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6 March 2008
Vote Early, Vote Later

Little Caucus on the Prairie

Texas has a “primacaucus” system.

A month ago, if I’d heard that term, I’d have guessed it was a new and deadly bacterium. Enterococcus, Staphylococcus, Primacoccus.

What it really amounts to is that you get to vote, and then if you really care enough to come back to your polling place (or come just before the polls close, then hang around till the building reopens), you get to vote again!

The “primary” or head of the primacaucus monster makes up two-thirds of the delegate count. The caucus or tail counts for the other third. If and only if you vote in the primary do you get invited to come back (or stay) for the caucus.

Since this was the first time I can remember that my Texas presidential primary vote mattered, and thinking I’d never been to a caucus, I returned to the polling place (a sparse Lutheran church) in the tiny village where I live right after the polls had closed.

Much time was spent checking credentials to ensure participants had really voted in the Democratic primary earlier that day. (The GOP doesn’t go through this foolishness, though I can’t tell you whether any of the caucus-goers were traditionally Republican voters who turned out to prefer a Democrat—i.e., Sen. Clinton, because they think she’s the most beatable—now that their own race is sewn up by McCain.)

While we waited in line, I chatted with my hitherto unknown neighbors about things other than politics. I commented to one ol’ farmer that I’d heard you voted on paper, unlike the Iowa caucuses. He told me with a straight face that each side would line up with a whole bunch of eggs, and they would bomb each other and see who got soaked the least.

I also heard a lovely matron telling her friends about plucking the feathers from an exotic bird she spotted as road kill.

The last stage of check-in required you to sign a sheet and openly support one Democratic contender, which amounts to a choice between Obama and Clinton. Technically, once you had made this choice, you could leave, and a few people did. Most of us stayed for the boring part.

A facilitator was quickly chosen. This is the position about which there has been some stupid infighting within the party based on the idea that holders of this position could control the direction of their caucuses. In fact, the facilitator would have no way of manipulating the meeting because nearly everyone else who showed up for the caucus would have had to be in on the deal. The facilitator was nominated, seconded, and elected unanimously. It was impossible to tell which candidate he favored. Someone else acted as secretary just long enough to get a real secretary elected by the same process.

The facilitator announced the count for the caucus: 29-24 Clinton. That meant we would send four Clinton, and three Obama, delegates to the next level (the county convention). This is why we sat divided by candidate. Each camp selected its delegates and an equal number of alternates. This was pretty much consensual, as the number of volunteers matched the number of positions available. However, a delegate is not bound to the candidate he or she purportedly represents, only to the “principles” of that candidate. Those seven delegates would participate at the county level, and the county convention would elect a certain number of delegates to go on to the state level.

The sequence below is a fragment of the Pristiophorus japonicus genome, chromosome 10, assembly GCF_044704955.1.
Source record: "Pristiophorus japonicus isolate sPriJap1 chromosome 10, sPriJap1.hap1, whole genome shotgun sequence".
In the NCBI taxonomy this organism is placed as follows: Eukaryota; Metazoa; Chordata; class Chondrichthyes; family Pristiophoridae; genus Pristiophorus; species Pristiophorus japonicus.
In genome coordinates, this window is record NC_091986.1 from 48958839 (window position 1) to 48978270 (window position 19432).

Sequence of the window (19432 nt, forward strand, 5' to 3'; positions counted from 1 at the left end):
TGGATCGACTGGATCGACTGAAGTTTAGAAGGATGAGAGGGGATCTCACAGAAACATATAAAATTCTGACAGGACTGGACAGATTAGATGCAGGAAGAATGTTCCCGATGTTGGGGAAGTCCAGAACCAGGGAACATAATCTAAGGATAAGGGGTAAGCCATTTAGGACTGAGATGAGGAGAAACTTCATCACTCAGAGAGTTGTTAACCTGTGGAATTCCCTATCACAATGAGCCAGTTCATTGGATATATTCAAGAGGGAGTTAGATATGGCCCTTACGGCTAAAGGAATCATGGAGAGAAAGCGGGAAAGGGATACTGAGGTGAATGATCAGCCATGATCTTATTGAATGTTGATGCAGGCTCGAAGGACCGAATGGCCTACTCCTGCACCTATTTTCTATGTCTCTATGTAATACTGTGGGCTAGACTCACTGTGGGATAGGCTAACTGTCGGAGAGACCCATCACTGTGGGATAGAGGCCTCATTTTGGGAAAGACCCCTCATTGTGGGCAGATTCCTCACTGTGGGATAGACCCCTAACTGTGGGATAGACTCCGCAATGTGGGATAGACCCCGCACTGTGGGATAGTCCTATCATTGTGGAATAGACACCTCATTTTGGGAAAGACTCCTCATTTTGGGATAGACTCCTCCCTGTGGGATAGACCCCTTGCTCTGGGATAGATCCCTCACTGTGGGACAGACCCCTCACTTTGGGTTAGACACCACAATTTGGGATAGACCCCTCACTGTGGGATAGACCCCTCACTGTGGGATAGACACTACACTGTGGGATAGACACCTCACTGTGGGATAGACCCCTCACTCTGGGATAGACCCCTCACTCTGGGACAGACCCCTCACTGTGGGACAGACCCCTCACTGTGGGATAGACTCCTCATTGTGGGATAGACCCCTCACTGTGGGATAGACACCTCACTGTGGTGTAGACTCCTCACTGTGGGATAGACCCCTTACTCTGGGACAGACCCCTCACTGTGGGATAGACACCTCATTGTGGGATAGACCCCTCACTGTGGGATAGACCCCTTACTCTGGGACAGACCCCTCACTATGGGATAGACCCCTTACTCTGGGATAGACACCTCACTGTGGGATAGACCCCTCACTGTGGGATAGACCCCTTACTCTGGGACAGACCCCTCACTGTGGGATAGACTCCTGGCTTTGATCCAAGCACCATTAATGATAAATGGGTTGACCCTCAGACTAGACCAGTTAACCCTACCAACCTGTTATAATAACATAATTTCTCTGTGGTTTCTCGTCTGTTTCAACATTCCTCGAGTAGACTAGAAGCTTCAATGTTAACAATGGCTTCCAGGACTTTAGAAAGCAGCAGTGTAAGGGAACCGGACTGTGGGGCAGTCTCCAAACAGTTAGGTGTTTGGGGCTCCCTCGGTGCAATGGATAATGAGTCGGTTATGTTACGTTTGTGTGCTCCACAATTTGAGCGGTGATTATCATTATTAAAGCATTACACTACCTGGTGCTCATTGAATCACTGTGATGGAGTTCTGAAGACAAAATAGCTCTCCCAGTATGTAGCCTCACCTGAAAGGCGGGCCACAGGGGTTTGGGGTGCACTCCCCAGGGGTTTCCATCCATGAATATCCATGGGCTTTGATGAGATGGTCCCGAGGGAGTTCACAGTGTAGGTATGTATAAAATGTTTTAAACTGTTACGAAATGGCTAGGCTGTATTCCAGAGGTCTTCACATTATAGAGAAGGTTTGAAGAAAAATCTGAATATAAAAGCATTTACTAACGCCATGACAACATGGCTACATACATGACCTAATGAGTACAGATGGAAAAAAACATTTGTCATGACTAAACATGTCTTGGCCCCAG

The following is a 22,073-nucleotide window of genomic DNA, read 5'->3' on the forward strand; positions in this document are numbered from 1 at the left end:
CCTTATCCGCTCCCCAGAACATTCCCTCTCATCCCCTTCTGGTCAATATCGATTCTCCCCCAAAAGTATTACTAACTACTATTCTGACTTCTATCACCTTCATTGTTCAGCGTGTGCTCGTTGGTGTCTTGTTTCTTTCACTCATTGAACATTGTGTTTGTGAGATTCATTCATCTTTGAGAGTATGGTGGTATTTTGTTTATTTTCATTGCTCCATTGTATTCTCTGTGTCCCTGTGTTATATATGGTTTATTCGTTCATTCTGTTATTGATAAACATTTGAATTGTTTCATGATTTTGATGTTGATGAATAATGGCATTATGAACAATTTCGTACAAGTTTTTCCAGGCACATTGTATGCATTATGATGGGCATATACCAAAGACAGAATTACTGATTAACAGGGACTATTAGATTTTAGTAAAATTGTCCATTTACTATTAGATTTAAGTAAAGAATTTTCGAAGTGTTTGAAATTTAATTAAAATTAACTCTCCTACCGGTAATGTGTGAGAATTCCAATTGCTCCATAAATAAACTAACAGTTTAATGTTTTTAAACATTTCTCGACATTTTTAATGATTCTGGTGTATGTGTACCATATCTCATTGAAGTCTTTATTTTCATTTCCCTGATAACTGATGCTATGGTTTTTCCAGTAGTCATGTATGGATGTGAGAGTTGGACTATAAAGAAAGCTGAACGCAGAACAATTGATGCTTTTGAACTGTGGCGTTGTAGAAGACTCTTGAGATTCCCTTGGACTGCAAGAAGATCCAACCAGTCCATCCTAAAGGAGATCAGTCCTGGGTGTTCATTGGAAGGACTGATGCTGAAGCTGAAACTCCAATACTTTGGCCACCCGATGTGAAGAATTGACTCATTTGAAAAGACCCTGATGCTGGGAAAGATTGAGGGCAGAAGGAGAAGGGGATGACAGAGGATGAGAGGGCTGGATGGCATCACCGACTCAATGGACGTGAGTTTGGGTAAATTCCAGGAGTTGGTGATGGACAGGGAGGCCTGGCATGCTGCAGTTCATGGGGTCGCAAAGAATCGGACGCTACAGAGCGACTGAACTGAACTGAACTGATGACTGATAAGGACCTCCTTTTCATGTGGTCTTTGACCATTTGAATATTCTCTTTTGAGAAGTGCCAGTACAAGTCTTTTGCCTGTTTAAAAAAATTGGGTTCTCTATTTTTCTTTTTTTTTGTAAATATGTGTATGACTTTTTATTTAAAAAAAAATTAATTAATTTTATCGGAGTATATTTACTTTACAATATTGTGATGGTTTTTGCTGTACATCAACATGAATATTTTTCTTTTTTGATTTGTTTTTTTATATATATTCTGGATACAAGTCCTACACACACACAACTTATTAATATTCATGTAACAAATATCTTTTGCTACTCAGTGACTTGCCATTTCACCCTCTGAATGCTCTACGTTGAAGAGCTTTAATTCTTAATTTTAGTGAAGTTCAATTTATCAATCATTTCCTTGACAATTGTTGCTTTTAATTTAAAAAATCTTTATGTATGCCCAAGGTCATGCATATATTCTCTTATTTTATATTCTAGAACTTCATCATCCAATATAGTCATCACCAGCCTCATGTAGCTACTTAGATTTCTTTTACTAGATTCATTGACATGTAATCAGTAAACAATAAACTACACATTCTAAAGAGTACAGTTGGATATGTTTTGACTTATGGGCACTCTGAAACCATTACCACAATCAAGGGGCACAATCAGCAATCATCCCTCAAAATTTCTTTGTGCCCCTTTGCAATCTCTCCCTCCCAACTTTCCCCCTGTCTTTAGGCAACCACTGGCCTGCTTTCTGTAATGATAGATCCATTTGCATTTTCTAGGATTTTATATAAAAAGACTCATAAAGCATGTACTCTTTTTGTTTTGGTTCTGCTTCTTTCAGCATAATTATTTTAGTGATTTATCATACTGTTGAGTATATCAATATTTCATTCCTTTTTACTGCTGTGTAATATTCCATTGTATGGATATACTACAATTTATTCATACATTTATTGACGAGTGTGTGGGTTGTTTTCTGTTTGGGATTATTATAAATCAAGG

The last step was to choose a leader for the delegation. Here’s where it got interesting. Since the Clinton faction had more votes, everyone assumed they would demand the chair of the delegation. The floor was opened for nominations. One guy with experience from party caucuses was nominated by the Obama group and gave his credentials, which included direct experience with the identical process, albeit in a neighboring county. Then the Clinton faction nominated and seconded a different Obama supporter, who had no recent party experience but was once an activist and hinted at change. He won the subsequent vote.

So, the negativity seen at the national level between the Obama and Clinton camps wasn’t in evidence in our little caucus. The turnout here, and everywhere in Texas, was much higher than usual. When it’s more than a student council election, Texan apathy can mutate into activism.

Afterward, I realized I had been at a meeting like this before. They didn’t call it a caucus, though; something like a “precinct committee meeting.” Certainly not a primacaucus.

Related toon:
Hillary’s Platform
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Turn That Crap Down!

Austin’s latest move to shut up its musicians.

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